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24824: (news) Chamberlain: Violence could delay Haiti elections
Greg Chamberlain <GregChamberlain@compuserve.com>
By Joseph Guyler Delva
PORT-AU-PRINCE, Haiti, April 11 (Reuters) - Violence in Haiti that has
killed hundreds since September could delay a presidential election
scheduled for November, the country's electoral agency said on Monday.
Rosemond Pradel, secretary general of the council organizing elections
to replace ousted President Jean-Bertrand Aristide, said preparations were
already behind schedule because of armed gangs, intimidation by former
soldiers and general lawlessness.
"If urgent steps are not taken to improve the security situation, it
will have serious and negative consequences on the election schedule,"
Pradel told Reuters.
Aristide, a former priest who championed Haiti's poor but faced
accusations in recent years of corruption and despotism, fled Haiti on Feb.
29, 2004, after a month-long revolt by gangs and former soldiers. He is now
in exile in South Africa.
An interim government led by Prime Minister Gerard Latortue and backed
by the United States and France was appointed to fill the vacuum, but the
impoverished Caribbean country has slid deeper into instability.
Pro- and anti-Aristide gangs fight frequent gunbattles, the police are
accused of human rights abuses, high-profile Aristide allies have been
jailed for months without charge and a 7,000-strong Brazilian-led U.N.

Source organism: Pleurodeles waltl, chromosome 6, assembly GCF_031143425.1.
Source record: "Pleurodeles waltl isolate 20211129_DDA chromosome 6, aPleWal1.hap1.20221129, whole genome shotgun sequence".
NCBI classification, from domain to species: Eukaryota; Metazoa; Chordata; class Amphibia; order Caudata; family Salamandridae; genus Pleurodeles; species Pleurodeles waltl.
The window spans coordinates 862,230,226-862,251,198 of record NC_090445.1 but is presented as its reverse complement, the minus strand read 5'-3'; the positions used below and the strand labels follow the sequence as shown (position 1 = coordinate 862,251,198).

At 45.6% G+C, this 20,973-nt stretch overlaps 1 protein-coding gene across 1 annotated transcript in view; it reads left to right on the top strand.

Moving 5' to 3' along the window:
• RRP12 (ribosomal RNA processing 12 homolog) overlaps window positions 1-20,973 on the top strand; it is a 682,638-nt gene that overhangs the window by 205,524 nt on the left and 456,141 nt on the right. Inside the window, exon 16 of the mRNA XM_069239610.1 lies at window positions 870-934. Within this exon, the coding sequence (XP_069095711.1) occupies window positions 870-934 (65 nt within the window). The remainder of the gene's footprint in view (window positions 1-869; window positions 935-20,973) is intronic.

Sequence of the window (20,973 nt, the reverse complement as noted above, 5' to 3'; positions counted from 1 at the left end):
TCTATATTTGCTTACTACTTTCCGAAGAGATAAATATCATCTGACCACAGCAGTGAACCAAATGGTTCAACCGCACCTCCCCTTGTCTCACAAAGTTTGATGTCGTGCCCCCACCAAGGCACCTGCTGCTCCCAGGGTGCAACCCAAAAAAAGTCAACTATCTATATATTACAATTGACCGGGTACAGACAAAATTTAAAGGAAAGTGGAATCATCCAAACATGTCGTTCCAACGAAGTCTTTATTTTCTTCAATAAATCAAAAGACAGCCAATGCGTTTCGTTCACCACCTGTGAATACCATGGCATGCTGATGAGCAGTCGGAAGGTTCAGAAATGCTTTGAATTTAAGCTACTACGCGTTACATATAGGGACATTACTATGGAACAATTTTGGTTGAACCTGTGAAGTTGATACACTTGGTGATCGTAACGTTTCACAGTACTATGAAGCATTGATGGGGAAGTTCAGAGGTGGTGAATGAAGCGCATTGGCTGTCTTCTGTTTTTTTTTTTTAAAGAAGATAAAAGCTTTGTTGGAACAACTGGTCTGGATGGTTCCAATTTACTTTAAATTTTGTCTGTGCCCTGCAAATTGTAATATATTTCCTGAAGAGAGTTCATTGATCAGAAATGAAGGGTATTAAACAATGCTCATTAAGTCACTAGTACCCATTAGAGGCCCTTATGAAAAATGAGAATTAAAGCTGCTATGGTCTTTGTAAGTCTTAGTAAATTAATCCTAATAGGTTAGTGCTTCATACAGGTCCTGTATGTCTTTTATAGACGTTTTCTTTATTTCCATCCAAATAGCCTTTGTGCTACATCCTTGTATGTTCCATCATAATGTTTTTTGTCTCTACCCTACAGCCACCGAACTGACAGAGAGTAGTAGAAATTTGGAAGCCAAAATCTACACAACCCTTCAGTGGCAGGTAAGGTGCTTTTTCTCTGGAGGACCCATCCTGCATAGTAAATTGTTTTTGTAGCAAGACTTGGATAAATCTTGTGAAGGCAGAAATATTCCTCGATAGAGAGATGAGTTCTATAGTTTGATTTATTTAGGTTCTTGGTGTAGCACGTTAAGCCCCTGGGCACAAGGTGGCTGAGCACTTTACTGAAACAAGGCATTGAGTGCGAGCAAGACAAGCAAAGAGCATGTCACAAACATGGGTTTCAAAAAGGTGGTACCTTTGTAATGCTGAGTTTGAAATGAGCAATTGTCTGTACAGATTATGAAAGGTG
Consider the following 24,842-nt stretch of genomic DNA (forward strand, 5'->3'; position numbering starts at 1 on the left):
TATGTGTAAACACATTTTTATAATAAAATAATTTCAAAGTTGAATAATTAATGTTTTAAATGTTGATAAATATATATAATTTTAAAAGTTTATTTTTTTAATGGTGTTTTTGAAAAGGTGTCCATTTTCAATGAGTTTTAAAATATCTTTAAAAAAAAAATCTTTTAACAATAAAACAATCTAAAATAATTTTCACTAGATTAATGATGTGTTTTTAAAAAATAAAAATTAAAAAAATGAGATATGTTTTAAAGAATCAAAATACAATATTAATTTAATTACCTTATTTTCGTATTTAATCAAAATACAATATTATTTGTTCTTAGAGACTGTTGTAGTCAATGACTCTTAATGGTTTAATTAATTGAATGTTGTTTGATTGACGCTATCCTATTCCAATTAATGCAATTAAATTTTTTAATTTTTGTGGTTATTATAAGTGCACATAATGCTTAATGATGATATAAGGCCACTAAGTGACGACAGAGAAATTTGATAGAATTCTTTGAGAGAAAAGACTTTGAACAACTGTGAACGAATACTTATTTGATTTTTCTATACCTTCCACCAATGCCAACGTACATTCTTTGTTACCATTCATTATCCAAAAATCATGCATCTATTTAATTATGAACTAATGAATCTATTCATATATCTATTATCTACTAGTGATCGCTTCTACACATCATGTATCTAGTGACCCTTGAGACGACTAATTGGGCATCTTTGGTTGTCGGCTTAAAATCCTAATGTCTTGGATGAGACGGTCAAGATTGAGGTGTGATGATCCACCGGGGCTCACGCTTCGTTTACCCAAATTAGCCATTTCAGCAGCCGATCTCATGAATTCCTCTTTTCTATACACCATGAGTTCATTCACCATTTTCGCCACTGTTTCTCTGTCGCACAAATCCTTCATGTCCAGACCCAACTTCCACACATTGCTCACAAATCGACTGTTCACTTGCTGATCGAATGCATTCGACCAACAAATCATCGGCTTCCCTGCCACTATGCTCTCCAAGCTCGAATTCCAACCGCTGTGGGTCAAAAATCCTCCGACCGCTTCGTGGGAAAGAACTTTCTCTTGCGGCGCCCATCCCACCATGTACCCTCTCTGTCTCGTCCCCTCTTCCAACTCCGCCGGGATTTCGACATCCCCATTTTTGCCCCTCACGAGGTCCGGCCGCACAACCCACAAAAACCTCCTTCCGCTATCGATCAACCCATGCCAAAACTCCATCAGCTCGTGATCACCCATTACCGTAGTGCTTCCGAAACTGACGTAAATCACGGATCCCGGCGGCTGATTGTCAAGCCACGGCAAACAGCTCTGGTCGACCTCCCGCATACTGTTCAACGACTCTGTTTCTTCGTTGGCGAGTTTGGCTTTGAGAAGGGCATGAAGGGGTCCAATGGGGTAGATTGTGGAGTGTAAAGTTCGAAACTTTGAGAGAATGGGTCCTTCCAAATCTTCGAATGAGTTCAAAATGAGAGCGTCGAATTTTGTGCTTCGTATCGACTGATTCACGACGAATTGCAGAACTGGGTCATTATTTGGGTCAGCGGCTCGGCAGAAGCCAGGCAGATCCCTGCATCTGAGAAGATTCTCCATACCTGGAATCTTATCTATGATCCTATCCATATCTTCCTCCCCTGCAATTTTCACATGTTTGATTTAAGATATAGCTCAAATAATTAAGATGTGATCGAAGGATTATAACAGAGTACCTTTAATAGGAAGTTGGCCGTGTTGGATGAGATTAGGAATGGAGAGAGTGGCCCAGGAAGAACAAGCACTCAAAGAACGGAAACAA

peacekeeping force has been unable to restore order.
At least 650 people have died since September, according to various
human rights organizations.
U.N. Security Council ambassadors are making a special trip to Haiti
this week to review the U.N. mission in Port-au-Prince.
Latortue, who was in Miami on Monday, told reporters: "It's just a
visit. They are visiting Haiti because they have a long good program in
Port-au-Prince. It is an information meeting and nothing else."
Latortue, who has frequently criticized the U.N. mission for not
cracking down on armed gangs, praised the peacekeepers "for doing a better
Haitian and U.N. police this weekend killed a former military
commander, Remissainthe Ravix, who helped oust Aristide but turned his guns
on the interim government as his demands for re-establishment of the
disbanded army went unmet.
They also killed an allied gang leader, Jean Anthony Rene.
Michel Brunache, chief of staff for interim President Alexandre
Boniface, said authorities had given themselves until the end of April to
create a secure climate for fair elections, and the weekend operation
marked the start of the campaign.
"We don't want any place in the country to be controlled by gang
leaders where candidates cannot campaign," Brunache said.
Legislative and presidential elections are scheduled for Nov. 13,
while local government elections are set for Oct. 9.
There are over 100 registered parties but questions remain over
whether Haiti's largest political force, Aristide's Lavalas Family party,
will campaign or even be allowed to.
Nothing short of a miracle would permit free and fair elections by
year's end, said a spokesman for the Group of 184, a coalition of
businessmen, church groups and civic leaders which played a prominent role
in driving Aristide from power.
Industrialist Charles Henry Baker said companies that bid for
contracts with the electoral council had all specified that the
registration of the country's 4 million voters would require a minimum of
"If the council cannot find enough time to register people, it will
have to postpone the election," Baker told Reuters.